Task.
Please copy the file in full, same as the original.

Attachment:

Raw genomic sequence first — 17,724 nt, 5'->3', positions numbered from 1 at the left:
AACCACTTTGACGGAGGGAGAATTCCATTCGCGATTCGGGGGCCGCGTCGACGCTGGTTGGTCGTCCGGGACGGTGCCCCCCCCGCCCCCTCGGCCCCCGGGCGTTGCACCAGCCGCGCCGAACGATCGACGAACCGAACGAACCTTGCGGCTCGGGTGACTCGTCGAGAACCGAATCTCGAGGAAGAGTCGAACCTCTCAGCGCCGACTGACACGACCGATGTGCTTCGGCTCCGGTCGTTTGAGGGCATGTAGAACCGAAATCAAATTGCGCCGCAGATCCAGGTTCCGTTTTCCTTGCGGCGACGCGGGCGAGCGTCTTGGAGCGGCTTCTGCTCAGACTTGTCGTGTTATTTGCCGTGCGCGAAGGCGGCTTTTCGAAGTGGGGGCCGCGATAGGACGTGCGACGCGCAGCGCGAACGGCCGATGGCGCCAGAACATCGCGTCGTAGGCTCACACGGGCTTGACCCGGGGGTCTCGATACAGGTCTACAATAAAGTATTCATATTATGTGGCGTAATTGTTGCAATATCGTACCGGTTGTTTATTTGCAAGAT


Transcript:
Raw genomic sequence first — 17,724 nt, 5'->3', positions numbered from 1 at the left:
AACCACTTTGACGGAGGGAGAATTCCATTCGCGATTCGGGGGCCGCGTCGACGCTGGTTGGTCGTCCGGGACGGTGCCCCCCCCGCCCCCTCGGCCCCCGGGCGTTGCACCAGCCGCGCCGAACGATCGACGAACCGAACGAACCTTGCGGCTCGGGTGACTCGTCGAGAACCGAATCTCGAGGAAGAGTCGAACCTCTCAGCGCCGACTGACACGACCGATGTGCTTCGGCTCCGGTCGTTTGAGGGCATGTAGAACCGAAATCAAATTGCGCCGCAGATCCAGGTTCCGTTTTCCTTGCGGCGACGCGGGCGAGCGTCTTGGAGCGGCTTCTGCTCAGACTTGTCGTGTTATTTGCCGTGCGCGAAGGCGGCTTTTCGAAGTGGGGGCCGCGATAGGACGTGCGACGCGCAGCGCGAACGGCCGATGGCGCCAGAACATCGCGTCGTAGGCTCACACGGGCTTGACCCGGGGGTCTCGATACAGGTCTACAATAAAGTATTCATATTATGTGGCGTAATTGTTGCAATATCGTACCGGTTGTTTATTTGCAAGAT